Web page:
Once, doing laundry, I reached into the bottom of the washer to pull out a wet brown sock. But it wasn’t a sock. It was a bat, velvety soft, small, and lifeless. Bats have an affinity for me, at least judging by how many have found their way into the house, and I’ve never killed or wanted to kill one. The shock of that sensation –expecting a sock and holding instead a once-living, once-flying creature, is still with me, like a strange revelation.
The Moth, by Hannah Marshall
Cicadas brush the dark street with wing and tymbal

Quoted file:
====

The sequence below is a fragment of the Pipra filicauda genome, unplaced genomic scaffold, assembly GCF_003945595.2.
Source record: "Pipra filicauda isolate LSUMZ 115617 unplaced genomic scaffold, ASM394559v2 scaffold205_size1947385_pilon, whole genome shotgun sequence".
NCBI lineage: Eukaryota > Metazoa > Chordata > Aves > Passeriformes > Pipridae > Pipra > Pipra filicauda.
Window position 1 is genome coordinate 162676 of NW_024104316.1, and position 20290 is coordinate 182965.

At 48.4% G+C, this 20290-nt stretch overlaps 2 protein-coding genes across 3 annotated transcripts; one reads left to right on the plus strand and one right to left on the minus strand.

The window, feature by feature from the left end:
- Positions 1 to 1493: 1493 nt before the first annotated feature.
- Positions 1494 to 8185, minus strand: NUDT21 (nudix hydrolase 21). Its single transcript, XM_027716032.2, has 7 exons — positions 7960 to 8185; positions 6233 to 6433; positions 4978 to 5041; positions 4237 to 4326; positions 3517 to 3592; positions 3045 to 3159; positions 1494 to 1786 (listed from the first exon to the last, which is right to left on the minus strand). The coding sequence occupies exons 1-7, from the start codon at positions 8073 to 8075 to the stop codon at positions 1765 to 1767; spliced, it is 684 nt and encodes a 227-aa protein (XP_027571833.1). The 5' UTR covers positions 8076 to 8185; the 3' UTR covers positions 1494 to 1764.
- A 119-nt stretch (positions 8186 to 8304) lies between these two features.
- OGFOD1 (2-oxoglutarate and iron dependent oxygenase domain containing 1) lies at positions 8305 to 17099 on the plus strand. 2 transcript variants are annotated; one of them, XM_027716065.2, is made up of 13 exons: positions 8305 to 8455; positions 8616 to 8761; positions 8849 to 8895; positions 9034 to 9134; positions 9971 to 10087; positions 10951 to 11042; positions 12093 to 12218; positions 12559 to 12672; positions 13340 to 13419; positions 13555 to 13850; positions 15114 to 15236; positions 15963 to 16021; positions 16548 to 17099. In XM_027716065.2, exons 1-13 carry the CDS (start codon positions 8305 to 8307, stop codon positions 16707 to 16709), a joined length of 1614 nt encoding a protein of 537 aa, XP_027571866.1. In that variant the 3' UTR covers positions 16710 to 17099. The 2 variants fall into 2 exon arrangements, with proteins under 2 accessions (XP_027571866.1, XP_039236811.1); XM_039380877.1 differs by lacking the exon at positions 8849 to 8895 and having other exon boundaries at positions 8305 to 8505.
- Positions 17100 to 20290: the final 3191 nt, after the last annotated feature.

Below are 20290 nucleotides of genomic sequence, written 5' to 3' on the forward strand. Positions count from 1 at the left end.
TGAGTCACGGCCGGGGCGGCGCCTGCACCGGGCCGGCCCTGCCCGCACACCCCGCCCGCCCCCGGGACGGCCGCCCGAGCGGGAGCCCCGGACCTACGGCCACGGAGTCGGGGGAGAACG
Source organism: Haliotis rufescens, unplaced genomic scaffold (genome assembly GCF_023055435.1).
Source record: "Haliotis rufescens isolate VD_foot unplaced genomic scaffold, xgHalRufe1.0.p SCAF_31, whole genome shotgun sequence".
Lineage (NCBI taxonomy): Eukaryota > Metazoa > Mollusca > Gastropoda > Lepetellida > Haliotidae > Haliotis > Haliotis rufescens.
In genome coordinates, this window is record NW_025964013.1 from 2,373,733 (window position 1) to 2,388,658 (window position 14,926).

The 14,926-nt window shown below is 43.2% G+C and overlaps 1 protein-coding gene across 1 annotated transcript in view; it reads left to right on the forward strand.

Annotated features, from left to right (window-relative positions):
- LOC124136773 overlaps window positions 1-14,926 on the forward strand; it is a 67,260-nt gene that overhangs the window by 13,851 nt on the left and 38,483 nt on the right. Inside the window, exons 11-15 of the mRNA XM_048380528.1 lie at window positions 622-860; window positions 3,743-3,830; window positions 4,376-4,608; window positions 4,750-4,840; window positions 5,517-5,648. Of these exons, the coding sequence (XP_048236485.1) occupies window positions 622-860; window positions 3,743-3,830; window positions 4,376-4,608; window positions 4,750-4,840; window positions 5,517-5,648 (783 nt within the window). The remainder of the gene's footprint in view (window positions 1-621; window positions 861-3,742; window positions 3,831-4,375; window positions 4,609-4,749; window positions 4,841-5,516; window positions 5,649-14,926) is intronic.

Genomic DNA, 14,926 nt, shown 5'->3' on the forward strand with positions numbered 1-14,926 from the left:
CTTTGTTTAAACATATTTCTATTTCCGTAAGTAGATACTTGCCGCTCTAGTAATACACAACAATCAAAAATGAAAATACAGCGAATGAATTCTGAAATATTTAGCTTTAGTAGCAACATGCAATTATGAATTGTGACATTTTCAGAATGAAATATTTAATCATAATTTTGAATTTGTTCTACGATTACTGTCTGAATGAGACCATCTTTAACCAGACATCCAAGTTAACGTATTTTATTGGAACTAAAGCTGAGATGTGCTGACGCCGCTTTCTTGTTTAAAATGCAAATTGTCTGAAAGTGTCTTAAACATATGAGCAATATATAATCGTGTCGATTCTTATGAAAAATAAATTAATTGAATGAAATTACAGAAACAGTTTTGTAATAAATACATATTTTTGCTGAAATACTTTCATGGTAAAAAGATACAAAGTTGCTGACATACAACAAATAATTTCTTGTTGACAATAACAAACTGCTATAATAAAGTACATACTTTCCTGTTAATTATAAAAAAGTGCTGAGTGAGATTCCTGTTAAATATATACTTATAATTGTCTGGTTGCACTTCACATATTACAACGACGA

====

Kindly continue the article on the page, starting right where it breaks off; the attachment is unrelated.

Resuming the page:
as I walk in the surprise cool of this July evening.
I open my lips to breathe in deep
and a moth flutters between my teeth, buzzes
on my tongue for just a moment before I choke
in the street, bend and spit.
I do not see it fly away. I feel its wings
on my mouth for hours afterwards, a blessing
of dust not unlike Isiah’s coal, the purifying
burn. The urgency of the moth’s sand-colored body,
its baptism in my spit—I spit and spit
to remove the memory of its soft bristles.
The moth, alone now, staggers toward a fluorescent streetlight
bearing a sticky revelation, teeth and lips,
the knowledge of speech, the warmth
of finding oneself nearly consumed by god,
and yet spared, not by piety or plea,
but by humming, holy revulsion.